Showing Google+ Profiles in Google Contacts is a Privacy Issue

Recently, I needed to verify someone's gmail address. I had guessed that their gmail address might be same as their Blogger URL. But I couldn't send them a mail until I was sure. Then, I remembered that gmail shows your contact's Google+ profile. I added their gmail address to my contacts and voilĂ  their Google+ profile showed up.

I later realized that this can be a privacy issue. A lot of people have their email IDs same as their Twitter or Facebook usernames or their blog addresses. Now you have a way to verify that. Even better (or worse), you can add a random gmail address to your contacts and find out to whom that address belongs.

Was this supposed to be a feature? Yes, and I actually liked having people's picture displayed along with their email address. But until they give an option to turn this "Let others find me by my email address" off, it is a privacy issue. 

Technology Vision 2035

Recently, I was invited to an Interaction Meet for 'Technology Vision 2035', an initiative by the Department of Science and Technology (DST), Government of India, to present my vision/dream with respect to disruptive technologies which can have game changing potential in the future.

Eminent nuclear scientist, Dr. Anil Kakodkar, presided the meeting. A lot of students from other IITs were also present there and many innovative ideas were discussed. The topics of discussion included Healthcare, Educational Technologies, Energy Sources, Materials and Manufacturing etc. I talked about Human Computer interaction. Here's what I said -
"The most profound technologies are those that disappear. They weave themselves into the fabric of everyday life until they are indistinguishable from it." So began Mark Weiser's seminal 1991 paper on ubiquitous computing. The essence of that vision was the creation of environments saturated with computing and communication capability, yet gracefully integrated with human users. When articulated, this was a vision too far ahead of its time — the hardware technology needed to achieve it simply did not exist.

After a couple of decades of hardware progress, many critical elements of pervasive computing that were exotic in 1991 are now viable commercial products - handheld and wearable computers, wireless connectivity and devices to sense and control appliances.

In another couple of decades, computers and connected devices will be truly ubiquitous. But will that make this technology invisible? I think not. To truly deliver on the vision of invisible pervasive computing, we need to change the way we interact with computers.

One of my tricks for generating disruptive ideas is to imagine the ways in which we'll seem backward to future generations. And I'm pretty sure that to people 20-25 years in the future, the way we interact with computers today will seem absurd. We have done a lot of progress in the field of human computer interaction. We have moved from command line interfaces to graphical user interfaces. But we are not there yet. What we need are natural user interfaces - interfaces which become effectively invisible with successive interactions. One of the very important natural user interface is the conversational voice based interface. You give voice commands to any device and the device understands it and responds accordingly. It's like conversing with another human being. There are already implementations of these voice based interfaces - Siri and Google Now comes to mind. But how relevant are these implementations for Indians? Not very much. First they are not available in Indian languages. Second even in English they sometimes don't seem to understand Indian accent.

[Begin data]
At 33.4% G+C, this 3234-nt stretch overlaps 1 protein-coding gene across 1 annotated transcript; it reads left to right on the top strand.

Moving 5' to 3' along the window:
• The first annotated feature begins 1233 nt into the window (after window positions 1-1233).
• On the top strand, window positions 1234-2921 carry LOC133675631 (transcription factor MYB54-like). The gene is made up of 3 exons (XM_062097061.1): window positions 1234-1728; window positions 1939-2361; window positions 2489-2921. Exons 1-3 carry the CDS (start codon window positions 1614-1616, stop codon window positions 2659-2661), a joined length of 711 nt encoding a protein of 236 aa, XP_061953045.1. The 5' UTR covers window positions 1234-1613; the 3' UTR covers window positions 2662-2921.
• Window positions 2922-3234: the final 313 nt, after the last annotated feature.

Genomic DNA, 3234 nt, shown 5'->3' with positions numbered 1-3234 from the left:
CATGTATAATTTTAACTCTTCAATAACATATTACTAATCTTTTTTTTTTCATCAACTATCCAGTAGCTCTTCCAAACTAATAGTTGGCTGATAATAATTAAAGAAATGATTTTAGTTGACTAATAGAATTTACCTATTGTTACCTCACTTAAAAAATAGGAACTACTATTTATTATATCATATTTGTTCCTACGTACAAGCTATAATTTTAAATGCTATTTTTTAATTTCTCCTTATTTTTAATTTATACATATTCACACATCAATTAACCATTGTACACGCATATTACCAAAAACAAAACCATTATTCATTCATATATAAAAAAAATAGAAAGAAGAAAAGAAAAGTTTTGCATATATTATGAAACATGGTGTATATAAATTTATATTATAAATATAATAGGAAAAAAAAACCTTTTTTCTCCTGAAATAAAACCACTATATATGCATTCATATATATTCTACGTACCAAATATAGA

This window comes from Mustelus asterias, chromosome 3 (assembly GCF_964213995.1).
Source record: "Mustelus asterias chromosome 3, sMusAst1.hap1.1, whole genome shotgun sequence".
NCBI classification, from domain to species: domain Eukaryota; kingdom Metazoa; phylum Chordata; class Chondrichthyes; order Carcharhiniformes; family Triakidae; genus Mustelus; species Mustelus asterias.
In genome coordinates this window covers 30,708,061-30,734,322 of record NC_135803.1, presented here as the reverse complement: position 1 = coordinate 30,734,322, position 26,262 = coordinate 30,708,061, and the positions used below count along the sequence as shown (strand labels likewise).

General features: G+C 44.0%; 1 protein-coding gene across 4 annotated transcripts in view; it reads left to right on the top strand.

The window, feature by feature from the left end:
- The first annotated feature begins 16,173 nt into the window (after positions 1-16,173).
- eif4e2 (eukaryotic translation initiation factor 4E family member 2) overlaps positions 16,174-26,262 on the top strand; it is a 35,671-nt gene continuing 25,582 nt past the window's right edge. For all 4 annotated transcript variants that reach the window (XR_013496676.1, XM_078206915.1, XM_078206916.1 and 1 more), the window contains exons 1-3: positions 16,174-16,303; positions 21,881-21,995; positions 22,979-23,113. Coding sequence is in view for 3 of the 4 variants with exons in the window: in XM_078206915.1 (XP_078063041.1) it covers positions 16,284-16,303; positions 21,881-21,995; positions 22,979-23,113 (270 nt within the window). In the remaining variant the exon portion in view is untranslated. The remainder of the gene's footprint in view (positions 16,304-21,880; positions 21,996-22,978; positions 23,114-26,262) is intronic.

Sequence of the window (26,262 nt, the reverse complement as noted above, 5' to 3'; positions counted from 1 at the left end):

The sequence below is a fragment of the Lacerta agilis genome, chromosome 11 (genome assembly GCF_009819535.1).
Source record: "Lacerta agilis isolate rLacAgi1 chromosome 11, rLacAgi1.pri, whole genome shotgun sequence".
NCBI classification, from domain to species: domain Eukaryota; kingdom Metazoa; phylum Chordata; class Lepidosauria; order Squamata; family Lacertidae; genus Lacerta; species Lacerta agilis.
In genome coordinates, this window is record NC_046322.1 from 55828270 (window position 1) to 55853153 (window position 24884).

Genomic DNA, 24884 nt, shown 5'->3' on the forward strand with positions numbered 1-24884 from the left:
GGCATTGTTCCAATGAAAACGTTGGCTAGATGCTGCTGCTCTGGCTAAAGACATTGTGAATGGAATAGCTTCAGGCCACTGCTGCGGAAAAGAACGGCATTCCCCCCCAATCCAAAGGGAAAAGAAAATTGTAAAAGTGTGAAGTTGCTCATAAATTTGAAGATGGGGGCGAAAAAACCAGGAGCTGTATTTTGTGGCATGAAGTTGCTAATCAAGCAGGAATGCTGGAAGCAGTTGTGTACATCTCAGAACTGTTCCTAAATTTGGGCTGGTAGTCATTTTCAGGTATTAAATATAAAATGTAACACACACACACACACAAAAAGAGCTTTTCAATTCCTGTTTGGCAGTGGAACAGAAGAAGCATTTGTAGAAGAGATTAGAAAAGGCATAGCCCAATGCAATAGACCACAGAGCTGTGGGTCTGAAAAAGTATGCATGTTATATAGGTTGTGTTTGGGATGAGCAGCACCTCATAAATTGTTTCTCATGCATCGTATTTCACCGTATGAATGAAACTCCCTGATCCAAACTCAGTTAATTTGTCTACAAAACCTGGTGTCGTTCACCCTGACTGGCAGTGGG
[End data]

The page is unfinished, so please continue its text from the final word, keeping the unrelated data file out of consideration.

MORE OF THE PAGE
Developing these conversational user interfaces in Indian languages can have far reaching consequences. Imagine a device with such an interface installed in an Indian village. You need to find information about some crops, just ask; Need to find medicine for an ailment, just ask. It would be so simple, and so powerful. This would require the government to generously fund researchers working in the field of Natural Language Processing, Artificial Intelligence and Machine Learning. We specially need to be mindful of the fact that we need to develop these interfaces for Indian languages too.

But are conversational user interfaces the limit? Or can we do better?
A popular maxim says - People tend to overestimate what can be achieved by technology in the short run, and to underestimate its achievement in the long run. And I think to consider conversational user interfaces the limit would be an underestimation. But what can be better than such an interface? Isn't this the way we interact with other people? Yes, but have you ever felt something lacking in this interaction? Sometimes, I know what I have in my mind but I don't know how to put it in words. In the future, I imagine having devices which tap into our brain and understand your thoughts. Imagine such a device, it has the answers to your questions before you even ask it. It would be so thrilling interacting with such a device. Investing in these 'faster than realtime' technologies would ensure that India is at the forefront of human-computer interaction innovation. And that is my vision for India in 2035.
You can also contribute to Technology Vision 2035 exercise by submitting your ideas to

The State Of Railway e-Ticketing In India

I am a regular user of the Indian Railways e-ticketing system. I use it almost every month to book tickets from my college to home. There is only one train from my college to home, so I never noticed all that is wrong with the ticketing system. Recently, the train which I usually travel by was already fully booked, so I had to look for alternative routes. I spent two hours on the IRCTC website and even after that I hadn't booked any tickets. I felt frustrated beyond measure. Then I started thinking about all the faults of the system and boy did I get a long list? Have a look.